Kathleen McGookey Here, Where I Am, in October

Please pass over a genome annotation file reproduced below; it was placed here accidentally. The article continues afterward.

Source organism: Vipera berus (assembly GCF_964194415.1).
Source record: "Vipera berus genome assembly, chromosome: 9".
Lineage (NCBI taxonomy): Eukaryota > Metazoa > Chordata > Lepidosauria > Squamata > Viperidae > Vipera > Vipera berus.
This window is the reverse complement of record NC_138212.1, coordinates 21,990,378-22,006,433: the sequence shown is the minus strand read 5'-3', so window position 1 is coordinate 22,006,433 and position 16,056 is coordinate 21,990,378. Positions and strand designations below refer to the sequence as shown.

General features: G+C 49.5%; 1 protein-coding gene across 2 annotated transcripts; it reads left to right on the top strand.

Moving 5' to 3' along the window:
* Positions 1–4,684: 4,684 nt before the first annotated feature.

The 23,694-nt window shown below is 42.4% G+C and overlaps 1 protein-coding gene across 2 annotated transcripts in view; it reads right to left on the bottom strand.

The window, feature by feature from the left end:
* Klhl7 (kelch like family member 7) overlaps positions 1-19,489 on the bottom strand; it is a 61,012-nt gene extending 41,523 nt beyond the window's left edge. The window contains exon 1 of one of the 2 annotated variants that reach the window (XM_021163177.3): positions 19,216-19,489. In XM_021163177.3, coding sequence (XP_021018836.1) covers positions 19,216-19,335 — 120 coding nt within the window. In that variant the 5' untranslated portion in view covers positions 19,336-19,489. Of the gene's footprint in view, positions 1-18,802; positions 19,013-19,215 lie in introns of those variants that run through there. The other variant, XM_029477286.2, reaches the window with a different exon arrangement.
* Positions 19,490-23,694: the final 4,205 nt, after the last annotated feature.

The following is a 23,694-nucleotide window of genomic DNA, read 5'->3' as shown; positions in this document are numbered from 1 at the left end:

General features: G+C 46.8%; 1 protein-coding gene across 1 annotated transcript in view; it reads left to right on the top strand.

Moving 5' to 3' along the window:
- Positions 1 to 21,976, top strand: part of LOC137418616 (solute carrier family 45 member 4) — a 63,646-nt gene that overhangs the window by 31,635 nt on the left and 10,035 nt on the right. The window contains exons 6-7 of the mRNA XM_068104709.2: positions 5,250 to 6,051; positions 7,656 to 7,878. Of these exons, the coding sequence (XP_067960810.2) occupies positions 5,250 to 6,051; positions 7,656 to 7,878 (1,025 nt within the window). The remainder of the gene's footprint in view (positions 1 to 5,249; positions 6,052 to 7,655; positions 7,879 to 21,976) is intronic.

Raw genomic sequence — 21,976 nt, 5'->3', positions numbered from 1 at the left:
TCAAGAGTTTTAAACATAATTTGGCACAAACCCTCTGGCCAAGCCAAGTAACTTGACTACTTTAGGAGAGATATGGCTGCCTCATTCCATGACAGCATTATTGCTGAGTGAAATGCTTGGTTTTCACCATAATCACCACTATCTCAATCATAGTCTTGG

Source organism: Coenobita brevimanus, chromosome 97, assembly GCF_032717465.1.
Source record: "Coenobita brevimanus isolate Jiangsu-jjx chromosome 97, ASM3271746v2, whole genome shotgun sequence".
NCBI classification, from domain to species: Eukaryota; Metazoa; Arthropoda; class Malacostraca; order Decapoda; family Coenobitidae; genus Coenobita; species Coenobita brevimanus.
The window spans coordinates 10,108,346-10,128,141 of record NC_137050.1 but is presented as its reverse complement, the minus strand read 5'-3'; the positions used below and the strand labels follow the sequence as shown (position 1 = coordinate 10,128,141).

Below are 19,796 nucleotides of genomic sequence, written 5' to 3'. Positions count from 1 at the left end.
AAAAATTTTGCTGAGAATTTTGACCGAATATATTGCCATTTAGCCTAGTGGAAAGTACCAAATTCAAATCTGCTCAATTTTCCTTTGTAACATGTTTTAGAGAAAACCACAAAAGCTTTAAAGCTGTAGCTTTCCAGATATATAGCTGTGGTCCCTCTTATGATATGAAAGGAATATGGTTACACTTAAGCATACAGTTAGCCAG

Trees offer their stained glass leaves to the light. Wind ripples the lake and carries the fallen ones to shore. Clouds thin as smoke rise up. You know how beautiful all this is. There, wherever you are, do you have weather? This question no longer absorbs me. My grief is barely a shadow now. A brown snake, sunning itself on the dirt road, does not move when I walk by. A woodpecker taps, insistent. This world is not a mirror, with each of us on opposite sides. Here, where I am, a hunter has dumped the halves of a skinned deer and left its head resting on its tangled legs. The flies have not found it yet. A cricket chirps the same note again and again. The sun warms me. The wind moves through the trees like breath.


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